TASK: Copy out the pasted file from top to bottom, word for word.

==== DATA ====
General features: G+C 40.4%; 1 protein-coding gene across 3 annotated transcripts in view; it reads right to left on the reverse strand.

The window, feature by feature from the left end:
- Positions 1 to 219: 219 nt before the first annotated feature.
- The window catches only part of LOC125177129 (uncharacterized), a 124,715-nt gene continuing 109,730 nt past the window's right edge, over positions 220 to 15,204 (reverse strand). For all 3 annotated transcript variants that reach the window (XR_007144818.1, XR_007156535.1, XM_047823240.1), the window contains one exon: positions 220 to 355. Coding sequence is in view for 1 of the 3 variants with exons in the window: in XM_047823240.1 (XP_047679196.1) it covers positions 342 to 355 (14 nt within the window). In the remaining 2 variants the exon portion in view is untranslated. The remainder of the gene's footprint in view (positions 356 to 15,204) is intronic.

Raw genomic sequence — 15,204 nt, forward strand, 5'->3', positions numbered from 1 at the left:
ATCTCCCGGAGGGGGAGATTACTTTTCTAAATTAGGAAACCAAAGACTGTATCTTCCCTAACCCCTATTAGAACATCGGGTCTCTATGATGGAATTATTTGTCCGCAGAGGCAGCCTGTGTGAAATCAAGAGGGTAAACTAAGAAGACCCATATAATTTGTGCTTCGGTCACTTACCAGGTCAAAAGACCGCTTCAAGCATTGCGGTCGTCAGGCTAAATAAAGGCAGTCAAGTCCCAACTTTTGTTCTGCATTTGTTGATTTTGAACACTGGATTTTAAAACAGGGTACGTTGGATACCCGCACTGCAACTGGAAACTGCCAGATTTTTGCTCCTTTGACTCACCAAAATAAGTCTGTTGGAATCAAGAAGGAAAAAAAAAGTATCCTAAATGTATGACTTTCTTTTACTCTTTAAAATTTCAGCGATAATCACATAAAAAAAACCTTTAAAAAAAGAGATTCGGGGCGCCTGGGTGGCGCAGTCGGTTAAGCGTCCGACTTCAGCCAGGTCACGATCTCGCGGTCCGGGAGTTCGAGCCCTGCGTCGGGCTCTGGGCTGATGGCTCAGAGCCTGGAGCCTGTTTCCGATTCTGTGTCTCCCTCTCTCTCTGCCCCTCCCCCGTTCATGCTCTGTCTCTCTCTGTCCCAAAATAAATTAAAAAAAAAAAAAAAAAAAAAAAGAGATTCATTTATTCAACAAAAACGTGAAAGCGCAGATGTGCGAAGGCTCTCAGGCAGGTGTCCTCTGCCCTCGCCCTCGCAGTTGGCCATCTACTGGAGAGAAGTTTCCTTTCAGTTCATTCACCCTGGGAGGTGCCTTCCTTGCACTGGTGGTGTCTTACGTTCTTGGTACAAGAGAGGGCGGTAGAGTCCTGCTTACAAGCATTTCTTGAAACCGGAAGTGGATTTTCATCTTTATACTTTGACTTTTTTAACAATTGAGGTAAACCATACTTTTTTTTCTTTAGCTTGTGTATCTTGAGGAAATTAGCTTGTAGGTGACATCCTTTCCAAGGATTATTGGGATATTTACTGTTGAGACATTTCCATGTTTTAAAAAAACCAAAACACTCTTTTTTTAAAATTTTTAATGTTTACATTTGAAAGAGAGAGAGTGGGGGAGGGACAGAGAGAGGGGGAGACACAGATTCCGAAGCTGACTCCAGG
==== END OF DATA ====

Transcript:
General features: G+C 40.4%; 1 protein-coding gene across 3 annotated transcripts in view; it reads right to left on the reverse strand.

The window, feature by feature from the left end:
- Positions 1 to 219: 219 nt before the first annotated feature.
- The window catches only part of LOC125177129 (uncharacterized), a 124,715-nt gene continuing 109,730 nt past the window's right edge, over positions 220 to 15,204 (reverse strand). For all 3 annotated transcript variants that reach the window (XR_007144818.1, XR_007156535.1, XM_047823240.1), the window contains one exon: positions 220 to 355. Coding sequence is in view for 1 of the 3 variants with exons in the window: in XM_047823240.1 (XP_047679196.1) it covers positions 342 to 355 (14 nt within the window). In the remaining 2 variants the exon portion in view is untranslated. The remainder of the gene's footprint in view (positions 356 to 15,204) is intronic.

Raw genomic sequence — 15,204 nt, forward strand, 5'->3', positions numbered from 1 at the left:
ATCTCCCGGAGGGGGAGATTACTTTTCTAAATTAGGAAACCAAAGACTGTATCTTCCCTAACCCCTATTAGAACATCGGGTCTCTATGATGGAATTATTTGTCCGCAGAGGCAGCCTGTGTGAAATCAAGAGGGTAAACTAAGAAGACCCATATAATTTGTGCTTCGGTCACTTACCAGGTCAAAAGACCGCTTCAAGCATTGCGGTCGTCAGGCTAAATAAAGGCAGTCAAGTCCCAACTTTTGTTCTGCATTTGTTGATTTTGAACACTGGATTTTAAAACAGGGTACGTTGGATACCCGCACTGCAACTGGAAACTGCCAGATTTTTGCTCCTTTGACTCACCAAAATAAGTCTGTTGGAATCAAGAAGGAAAAAAAAAGTATCCTAAATGTATGACTTTCTTTTACTCTTTAAAATTTCAGCGATAATCACATAAAAAAAACCTTTAAAAAAAGAGATTCGGGGCGCCTGGGTGGCGCAGTCGGTTAAGCGTCCGACTTCAGCCAGGTCACGATCTCGCGGTCCGGGAGTTCGAGCCCTGCGTCGGGCTCTGGGCTGATGGCTCAGAGCCTGGAGCCTGTTTCCGATTCTGTGTCTCCCTCTCTCTCTGCCCCTCCCCCGTTCATGCTCTGTCTCTCTCTGTCCCAAAATAAATTAAAAAAAAAAAAAAAAAAAAAAAGAGATTCATTTATTCAACAAAAACGTGAAAGCGCAGATGTGCGAAGGCTCTCAGGCAGGTGTCCTCTGCCCTCGCCCTCGCAGTTGGCCATCTACTGGAGAGAAGTTTCCTTTCAGTTCATTCACCCTGGGAGGTGCCTTCCTTGCACTGGTGGTGTCTTACGTTCTTGGTACAAGAGAGGGCGGTAGAGTCCTGCTTACAAGCATTTCTTGAAACCGGAAGTGGATTTTCATCTTTATACTTTGACTTTTTTAACAATTGAGGTAAACCATACTTTTTTTTCTTTAGCTTGTGTATCTTGAGGAAATTAGCTTGTAGGTGACATCCTTTCCAAGGATTATTGGGATATTTACTGTTGAGACATTTCCATGTTTTAAAAAAACCAAAACACTCTTTTTTTAAAATTTTTAATGTTTACATTTGAAAGAGAGAGAGTGGGGGAGGGACAGAGAGAGGGGGAGACACAGATTCCGAAGCTGACTCCAGG